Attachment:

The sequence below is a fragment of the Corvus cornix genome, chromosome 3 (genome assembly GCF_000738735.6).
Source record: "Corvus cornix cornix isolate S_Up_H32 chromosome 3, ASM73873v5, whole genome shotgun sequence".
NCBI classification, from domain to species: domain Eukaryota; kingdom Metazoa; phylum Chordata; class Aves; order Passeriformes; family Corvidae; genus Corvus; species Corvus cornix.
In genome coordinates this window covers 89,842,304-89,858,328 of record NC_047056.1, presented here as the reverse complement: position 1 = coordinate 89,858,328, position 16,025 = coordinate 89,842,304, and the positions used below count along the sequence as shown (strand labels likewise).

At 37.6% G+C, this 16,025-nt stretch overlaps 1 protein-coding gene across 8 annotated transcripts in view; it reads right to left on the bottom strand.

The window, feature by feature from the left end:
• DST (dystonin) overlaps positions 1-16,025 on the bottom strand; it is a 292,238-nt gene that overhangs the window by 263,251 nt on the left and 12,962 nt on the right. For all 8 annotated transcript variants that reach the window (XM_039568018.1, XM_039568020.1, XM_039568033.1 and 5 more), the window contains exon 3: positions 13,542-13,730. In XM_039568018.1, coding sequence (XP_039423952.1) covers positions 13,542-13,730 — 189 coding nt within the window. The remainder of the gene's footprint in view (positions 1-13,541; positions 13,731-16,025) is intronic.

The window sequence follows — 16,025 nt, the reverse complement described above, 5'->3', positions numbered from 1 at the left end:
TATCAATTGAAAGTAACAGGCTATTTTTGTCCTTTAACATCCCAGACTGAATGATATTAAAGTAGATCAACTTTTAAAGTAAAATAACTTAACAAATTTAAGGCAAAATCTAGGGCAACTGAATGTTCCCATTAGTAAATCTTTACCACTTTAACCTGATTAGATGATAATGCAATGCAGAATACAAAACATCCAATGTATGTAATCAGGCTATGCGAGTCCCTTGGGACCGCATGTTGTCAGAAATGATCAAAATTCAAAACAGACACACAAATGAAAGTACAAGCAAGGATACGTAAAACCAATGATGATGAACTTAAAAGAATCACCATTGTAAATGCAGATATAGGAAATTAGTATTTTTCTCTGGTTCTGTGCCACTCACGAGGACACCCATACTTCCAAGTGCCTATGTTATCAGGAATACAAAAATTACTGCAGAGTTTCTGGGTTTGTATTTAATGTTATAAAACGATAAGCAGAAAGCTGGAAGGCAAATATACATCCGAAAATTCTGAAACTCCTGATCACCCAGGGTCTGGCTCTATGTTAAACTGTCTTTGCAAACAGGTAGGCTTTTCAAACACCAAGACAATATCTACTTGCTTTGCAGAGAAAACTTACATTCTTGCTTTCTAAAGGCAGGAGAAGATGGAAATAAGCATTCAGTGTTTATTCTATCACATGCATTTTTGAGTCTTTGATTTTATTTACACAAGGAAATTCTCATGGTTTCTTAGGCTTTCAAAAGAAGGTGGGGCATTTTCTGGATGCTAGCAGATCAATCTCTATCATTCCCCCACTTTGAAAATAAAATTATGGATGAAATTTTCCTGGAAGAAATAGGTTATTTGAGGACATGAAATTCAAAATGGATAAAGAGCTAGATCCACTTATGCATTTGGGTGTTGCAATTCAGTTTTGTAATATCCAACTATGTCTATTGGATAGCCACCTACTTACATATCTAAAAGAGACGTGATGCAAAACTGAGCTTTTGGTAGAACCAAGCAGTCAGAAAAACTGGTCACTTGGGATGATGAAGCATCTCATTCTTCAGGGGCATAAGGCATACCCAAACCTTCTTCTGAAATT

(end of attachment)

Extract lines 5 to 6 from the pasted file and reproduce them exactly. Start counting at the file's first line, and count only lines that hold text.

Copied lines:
At 37.6% G+C, this 16,025-nt stretch overlaps 1 protein-coding gene across 8 annotated transcripts in view; it reads right to left on the bottom strand.

The window, feature by feature from the left end: